Posted: 20.05.20 at 15:05 by Joseph Bulmer
Recycling rates in Sidmouth and the wider East Devon area have risen dramatically since the beginning of the Coronavirus outbreak new figures have revealed.
Fresh figures gathered by Every Can Counts, in conjunction with East Devon District Council, are showing a massive increase in recycling during lock down, as reports of the environmental silver lining of social distancing continue to grow.
Every Can Counts, the European recycling initiative which aims to inspire people to recycle their empty drink cans, published the statistics in order to congratulate the people of East Devon and the region’s waste and recycling workers for their tremendous recycling efforts throughout lock down, and to encourage the continuation of these efforts as restrictions begin to lift.
New statistics show a 16% increase in kerbside recycling volumes collected in March (against March 2019) with an impressive 240 tonne increase versus last year – all after less than two weeks of lock down. Within the first three weeks of April, a staggering 127 more lorry loads of recycling had been collected than during the same period in 2019.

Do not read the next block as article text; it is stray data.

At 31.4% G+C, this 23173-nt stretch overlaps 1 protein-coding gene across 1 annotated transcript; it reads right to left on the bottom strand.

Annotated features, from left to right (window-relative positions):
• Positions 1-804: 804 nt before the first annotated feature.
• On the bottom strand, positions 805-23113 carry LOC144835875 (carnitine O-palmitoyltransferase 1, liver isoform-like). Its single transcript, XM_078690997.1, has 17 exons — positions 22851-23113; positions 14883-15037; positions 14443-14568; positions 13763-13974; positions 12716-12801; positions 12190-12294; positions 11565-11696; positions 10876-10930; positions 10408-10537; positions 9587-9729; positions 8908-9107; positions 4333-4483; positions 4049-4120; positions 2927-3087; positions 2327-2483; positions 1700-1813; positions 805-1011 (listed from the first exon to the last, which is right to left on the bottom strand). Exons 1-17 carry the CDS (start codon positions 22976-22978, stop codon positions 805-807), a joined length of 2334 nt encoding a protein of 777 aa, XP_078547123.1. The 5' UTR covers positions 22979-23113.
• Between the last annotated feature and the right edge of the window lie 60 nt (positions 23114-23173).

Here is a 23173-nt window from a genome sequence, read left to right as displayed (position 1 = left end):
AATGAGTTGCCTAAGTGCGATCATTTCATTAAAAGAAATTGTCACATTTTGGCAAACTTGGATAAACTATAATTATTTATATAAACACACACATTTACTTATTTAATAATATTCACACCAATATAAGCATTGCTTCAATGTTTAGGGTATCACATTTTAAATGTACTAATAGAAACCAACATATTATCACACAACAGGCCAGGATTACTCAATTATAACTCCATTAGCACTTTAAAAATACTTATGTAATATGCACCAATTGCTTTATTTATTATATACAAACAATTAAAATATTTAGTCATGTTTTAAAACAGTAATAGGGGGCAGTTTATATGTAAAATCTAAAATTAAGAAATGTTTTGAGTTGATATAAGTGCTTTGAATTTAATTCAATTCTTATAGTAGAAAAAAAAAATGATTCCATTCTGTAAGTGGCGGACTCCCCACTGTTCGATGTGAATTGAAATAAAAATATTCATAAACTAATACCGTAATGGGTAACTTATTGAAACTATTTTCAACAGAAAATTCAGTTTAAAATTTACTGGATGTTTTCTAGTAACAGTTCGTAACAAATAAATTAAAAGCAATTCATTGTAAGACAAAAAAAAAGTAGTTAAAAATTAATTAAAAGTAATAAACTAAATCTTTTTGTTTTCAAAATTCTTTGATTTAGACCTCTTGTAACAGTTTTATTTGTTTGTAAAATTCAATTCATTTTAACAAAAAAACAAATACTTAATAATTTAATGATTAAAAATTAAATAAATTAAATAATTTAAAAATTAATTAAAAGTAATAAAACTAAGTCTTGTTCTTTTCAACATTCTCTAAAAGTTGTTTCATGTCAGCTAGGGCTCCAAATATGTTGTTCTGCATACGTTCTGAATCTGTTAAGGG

Chris Latham-Warde, Every Can Counts Programme Manager, said: “We are hugely encouraged by the data. We’d like to thank and congratulate the people of East Devon and celebrate that so much more recycling is being collected at kerbside – it’s good news for the council and good news for the planet. Now, more than ever, we must try to live more sustainably.
“Every Can Counts also wants to thank the waste and recycling workers across the district who are working tirelessly with a depleted work force. These impressive figures are only possible because of their continued hard work. To them, we say a huge thank you.”
Gareth Bourton, Recycling and Waste Manager at East Devon District Council, commented: “The Coronavirus outbreak has created an unprecedented challenge for us. During the outbreak, our workforce has been depleted by 10-12% each day through self-isolation and at the same time, we have had to collect extraordinary tonnages of materials at kerbside as people stay at home under lock down.
“With the help of our residents, we have maintained our high recycling rates and kept the flow of valuable resources into the UK economy.”
Chris Latham-Warde added: “Recycling - and especially recycling drink cans given that aluminium is infinitely recyclable - is something we can all do to help the planet. Over the past five years, the UK recycling rate for drink cans has increased by 16% to an impressive 76%.
“Despite the challenges posed by the pandemic, we’re optimistic that this positive trend will continue. Our vision is to ensure that every can is recycled and there is still a lot of work to be done. To achieve our goal, we need the nation to continue to work together to recycle their drink cans during lock down and importantly once life returns to some kind of normality.”